Showing posts from February, 2013

Anna, if you're out there...

Anna, if you're out there, please come home.

Anna, if you're out there, please call someone just to let them know that you're ok.

Anna, if you're out there, don't be afraid to come back.

Anna, if you're out there, know that your family and friends are worried sick.

Anna, if you're out there, don't do anything that cannot be undone.

Anna, if you're out there, know that life is worth living.

Anna, if you're out there, realize that you have talents and gifts that the world needs.

Anna, if you're out there, you have so many people who care about you, and just want to help.

Anna, if you're out there, know that there is nothing so bad that you cannot get over it or move on.

Anna, if you're out there, know that your family, friends, acquaintances and total strangers are praying for you.

Anna, if you're out there, realize that we all feel helpless right now.

Anna, if you're out there, we're all afraid you're already gone.

My Perfect Valentine

Even though I may not come across this way (like with a lead-in statement like that), I have low self-esteem. I seem to be in need of constant affirmation. Frankly, it's probably part of why I write this blog. It's really not healthy, and I'm not sure why I seek the attention.  So, one would think that in a life partner or spouse, I would pick someone who swoons all over me, is constantly showering me with attention and lavish gifts and puts me on a pedestal.  Right?  Nope, wrong.  My husband of eleven years is the opposite.  He is not overly complementary.  Or even outwardly complementary. And, if I ask him, "Does this make me look fat?"  his answer is usually yes.  And to clarify, it's usually because, if I'm asking him in the first place, then I know it does not look good, and he is honest.  The best response I can usually get out of him is "Meh, looks fine."  (Oh dear lord, how I hate the word fine!)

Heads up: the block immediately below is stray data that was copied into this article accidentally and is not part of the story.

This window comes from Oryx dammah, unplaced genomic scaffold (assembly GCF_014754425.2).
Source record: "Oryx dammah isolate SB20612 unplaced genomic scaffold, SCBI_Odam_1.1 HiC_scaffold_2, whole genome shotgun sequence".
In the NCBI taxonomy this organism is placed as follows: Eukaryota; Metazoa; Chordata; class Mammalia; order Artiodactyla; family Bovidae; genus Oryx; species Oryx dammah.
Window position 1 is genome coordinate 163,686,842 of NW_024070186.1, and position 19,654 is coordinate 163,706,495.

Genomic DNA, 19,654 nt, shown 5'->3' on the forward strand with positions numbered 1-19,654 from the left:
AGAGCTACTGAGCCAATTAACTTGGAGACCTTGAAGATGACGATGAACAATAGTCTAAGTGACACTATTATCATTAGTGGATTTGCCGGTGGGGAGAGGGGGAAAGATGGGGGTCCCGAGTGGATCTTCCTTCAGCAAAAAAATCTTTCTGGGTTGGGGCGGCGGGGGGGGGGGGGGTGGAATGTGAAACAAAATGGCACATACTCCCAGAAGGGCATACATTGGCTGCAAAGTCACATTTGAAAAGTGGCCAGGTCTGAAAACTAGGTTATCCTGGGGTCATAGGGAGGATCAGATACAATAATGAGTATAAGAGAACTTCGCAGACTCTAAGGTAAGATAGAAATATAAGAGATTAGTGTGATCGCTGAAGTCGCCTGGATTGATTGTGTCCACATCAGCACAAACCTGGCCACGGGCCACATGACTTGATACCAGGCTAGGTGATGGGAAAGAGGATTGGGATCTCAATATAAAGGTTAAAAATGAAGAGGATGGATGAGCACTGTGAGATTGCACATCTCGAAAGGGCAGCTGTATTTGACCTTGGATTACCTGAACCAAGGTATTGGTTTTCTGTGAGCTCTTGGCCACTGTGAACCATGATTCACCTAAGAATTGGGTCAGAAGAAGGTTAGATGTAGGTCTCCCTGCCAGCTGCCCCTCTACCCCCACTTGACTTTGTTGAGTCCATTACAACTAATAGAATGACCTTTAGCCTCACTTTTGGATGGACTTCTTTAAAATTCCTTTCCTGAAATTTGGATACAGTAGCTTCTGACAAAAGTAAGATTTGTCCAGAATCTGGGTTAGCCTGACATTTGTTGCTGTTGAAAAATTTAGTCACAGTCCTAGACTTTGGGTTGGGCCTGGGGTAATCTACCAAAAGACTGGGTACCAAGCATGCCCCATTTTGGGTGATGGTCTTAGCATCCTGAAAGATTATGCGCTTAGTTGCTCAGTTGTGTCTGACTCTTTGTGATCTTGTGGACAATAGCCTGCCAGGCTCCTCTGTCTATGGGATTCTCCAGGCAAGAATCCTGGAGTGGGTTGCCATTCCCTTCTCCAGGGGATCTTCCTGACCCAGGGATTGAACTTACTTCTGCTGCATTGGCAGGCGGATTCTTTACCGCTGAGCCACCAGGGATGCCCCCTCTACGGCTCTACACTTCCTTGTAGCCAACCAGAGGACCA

Sometimes, I wish my husband made grand, …

What's in a name?

One of the first things we learn to do as children is to label things.  To name things.  This continues throughout our entire lives, as we label, and categorize, separate and organize.  Labeling helps us to prioritize and to give special attention.  Labeling quickly tells our brains what category something belongs to, and allows us to quickly decide what action needs to be taken.  Labeling serves a very useful purpose in our lives.

So, why then, is it so difficult to label a child?  I have numerous conversations with people where a parent's defense for not wanting their child classified under special education services is that they do not want their child "labeled."  I bite my tongue.  For a child to receive formal, structured educational support through specialized teaching, speech therapy, occupational therapy, physical therapy and counselling, along with modifications to the general education curriculum, he or she must be classified as having an educational disability…